Saturday, July 13, 2024

Belize Hosts Regional Meeting on Caribbean Wetlands Conservation


The Ministry of Sustainable Development, Climate Change, and Disaster Risk Management, in partnership with the Secretariat of Ramsar Convention on Wetlands, hosted a Caribbean regional meeting under the auspices of the project “Wise use of Caribbean Wetlands for Climate Change Mitigation and Conservation of their Ecosystems,” from February 11-22, 2023.
A workshop was held from February 11-12, which brought together the administrative authorities and high-level officials of the Contracting Parties of the Convention to share experiences in best practices, challenges, and opportunities to improve wetlands management throughout the region. A technical workshop followed from February 13-22 that facilitated discussions on implementing a climate vulnerability assessment methodology, identifying priority sites for climate change mitigation and adaptation, and biodiversity conservation. The working groups also covered key topics related to wetland governance, institutional capacities, laws, and policy.
This project aims to implement effective conservation and wise use measures for Caribbean wetlands to maintain their ecological character, contributing to the countries’ resilience and adaptability to climate change.
The project will give support for the following:
• The strengthening of legislation and policy at the national level and improvement of the framework within which wetlands are managed.
• Baseline studies and monitoring of selected sites against key indicators to inform on climate change impacts and ecosystem resiliency against these pressures.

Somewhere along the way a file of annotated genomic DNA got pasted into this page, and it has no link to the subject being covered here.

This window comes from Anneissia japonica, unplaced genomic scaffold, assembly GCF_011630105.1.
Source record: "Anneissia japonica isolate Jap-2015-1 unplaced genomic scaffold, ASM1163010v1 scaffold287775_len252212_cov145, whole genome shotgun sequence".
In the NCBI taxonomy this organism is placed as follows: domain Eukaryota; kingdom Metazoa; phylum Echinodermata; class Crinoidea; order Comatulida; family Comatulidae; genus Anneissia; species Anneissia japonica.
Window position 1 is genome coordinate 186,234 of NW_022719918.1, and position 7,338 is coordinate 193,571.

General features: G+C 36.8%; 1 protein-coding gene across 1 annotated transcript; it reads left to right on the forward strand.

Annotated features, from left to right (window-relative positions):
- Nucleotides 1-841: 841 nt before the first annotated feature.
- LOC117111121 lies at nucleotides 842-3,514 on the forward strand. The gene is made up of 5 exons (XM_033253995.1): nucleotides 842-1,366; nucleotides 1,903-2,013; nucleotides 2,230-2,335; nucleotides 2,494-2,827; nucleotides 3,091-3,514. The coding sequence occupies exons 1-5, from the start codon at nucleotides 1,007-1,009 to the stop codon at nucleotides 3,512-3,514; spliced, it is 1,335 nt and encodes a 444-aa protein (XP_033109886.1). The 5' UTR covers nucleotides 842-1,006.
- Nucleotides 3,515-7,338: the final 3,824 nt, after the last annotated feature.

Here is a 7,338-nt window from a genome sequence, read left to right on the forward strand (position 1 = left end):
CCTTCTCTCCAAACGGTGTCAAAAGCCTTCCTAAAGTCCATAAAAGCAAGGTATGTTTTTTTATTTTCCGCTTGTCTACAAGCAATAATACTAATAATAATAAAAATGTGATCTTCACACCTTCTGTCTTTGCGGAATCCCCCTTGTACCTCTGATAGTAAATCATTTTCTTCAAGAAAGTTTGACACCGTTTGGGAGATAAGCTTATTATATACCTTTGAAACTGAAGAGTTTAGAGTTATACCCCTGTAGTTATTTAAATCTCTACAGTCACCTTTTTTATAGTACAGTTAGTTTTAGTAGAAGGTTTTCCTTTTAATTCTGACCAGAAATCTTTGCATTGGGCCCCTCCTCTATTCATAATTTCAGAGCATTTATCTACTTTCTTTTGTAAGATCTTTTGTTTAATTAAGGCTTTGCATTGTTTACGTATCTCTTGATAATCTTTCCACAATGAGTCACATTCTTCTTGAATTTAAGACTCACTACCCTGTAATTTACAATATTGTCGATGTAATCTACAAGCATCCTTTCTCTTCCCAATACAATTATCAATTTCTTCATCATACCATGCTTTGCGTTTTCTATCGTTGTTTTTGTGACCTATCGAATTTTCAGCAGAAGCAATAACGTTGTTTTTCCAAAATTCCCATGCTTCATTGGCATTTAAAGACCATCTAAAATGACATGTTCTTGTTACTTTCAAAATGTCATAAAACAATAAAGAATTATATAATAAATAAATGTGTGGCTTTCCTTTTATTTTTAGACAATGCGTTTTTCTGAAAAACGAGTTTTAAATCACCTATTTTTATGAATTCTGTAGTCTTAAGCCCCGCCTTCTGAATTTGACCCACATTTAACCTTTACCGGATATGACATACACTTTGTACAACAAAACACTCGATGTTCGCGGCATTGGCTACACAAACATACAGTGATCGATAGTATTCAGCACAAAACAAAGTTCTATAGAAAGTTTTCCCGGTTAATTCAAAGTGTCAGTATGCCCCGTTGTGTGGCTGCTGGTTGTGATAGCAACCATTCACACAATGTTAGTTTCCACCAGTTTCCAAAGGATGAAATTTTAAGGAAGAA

• Capacity building and strengthening of national authorities, managers, stakeholders, and local communities.
The project is essential to Belize and the Caribbean region as it seeks to address the current and foreseen threats to wetlands due to increased population, development, and effects of climate change. Belize has five legally recognized wetlands, two of which are Ramsar sites: Crooked Tree Wildlife Sanctuary and Sarstoon Temash National Park.
The eight participating countries were Antigua and Barbuda, Cuba, Dominican Republic, Belize, Grenada, Jamaica, Saint Lucia, and Suriname. Belize welcomed the opportunity to host these countries as it provided the space for open dialogue on climate change and defined regional approaches to become more resilient to the effects of climate change.
Dr. Musonda Mumba, Secretary General of the Ramsar Convention on Wetlands, underscored that without wetlands there would be no water and thus the importance to first conserve then restore these critical ecosystems for long-term sustainable development.
Hon. Orlando Habet, Minister of Sustainable Development, Climate Change, and Disaster Risk Management, highlighted that “Belize’s inclusion of wetlands in our NDCs, commitments to the Bonn Challenge, Initiative 20X20, and its National Restoration Strategy show our resolve for the conservation and restoration of these ecosystems now and for the foreseeable future.”

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